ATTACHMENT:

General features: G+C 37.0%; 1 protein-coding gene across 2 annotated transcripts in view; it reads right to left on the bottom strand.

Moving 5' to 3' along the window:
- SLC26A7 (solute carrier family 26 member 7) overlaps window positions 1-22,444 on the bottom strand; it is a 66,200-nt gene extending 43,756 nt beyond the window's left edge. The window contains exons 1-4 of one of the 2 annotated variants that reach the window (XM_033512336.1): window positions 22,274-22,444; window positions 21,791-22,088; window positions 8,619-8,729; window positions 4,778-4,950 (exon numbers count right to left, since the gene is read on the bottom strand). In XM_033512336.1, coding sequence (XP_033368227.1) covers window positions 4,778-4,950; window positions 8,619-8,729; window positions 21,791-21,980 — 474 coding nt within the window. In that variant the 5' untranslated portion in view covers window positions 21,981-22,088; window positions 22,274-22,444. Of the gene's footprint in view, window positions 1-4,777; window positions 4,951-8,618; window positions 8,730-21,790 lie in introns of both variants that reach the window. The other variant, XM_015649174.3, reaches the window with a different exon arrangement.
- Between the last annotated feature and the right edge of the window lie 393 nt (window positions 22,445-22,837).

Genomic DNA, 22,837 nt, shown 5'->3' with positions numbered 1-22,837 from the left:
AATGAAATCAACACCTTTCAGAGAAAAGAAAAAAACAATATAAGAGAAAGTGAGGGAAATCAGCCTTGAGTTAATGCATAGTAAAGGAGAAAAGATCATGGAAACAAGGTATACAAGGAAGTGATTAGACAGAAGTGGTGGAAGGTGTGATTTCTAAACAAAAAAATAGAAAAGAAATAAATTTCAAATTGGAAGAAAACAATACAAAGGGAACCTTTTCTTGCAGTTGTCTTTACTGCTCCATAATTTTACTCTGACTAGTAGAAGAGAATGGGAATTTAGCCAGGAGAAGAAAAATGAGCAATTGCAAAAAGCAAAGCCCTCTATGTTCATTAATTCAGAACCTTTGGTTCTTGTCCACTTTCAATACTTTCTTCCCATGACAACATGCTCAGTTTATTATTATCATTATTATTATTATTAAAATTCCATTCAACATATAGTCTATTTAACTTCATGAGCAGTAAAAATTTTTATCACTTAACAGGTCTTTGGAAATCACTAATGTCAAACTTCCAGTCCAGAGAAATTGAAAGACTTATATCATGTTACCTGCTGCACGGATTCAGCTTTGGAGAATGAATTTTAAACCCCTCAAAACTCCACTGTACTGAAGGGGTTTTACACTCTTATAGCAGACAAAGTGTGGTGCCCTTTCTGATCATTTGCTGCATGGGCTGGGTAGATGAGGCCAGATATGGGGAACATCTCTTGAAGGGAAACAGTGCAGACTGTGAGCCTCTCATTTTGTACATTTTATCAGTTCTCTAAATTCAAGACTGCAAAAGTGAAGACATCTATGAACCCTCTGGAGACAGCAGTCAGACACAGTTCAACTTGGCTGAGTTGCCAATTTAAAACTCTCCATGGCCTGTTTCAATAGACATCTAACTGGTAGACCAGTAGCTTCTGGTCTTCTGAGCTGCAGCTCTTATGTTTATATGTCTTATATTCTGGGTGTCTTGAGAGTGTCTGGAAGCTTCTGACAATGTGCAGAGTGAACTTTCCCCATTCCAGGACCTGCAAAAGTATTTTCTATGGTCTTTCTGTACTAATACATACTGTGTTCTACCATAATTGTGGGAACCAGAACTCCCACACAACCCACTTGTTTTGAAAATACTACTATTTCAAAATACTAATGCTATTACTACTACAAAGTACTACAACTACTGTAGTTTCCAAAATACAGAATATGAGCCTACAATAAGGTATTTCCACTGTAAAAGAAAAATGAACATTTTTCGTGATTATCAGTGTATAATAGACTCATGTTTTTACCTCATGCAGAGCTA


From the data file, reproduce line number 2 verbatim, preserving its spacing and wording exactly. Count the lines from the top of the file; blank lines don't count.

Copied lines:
Moving 5' to 3' along the window: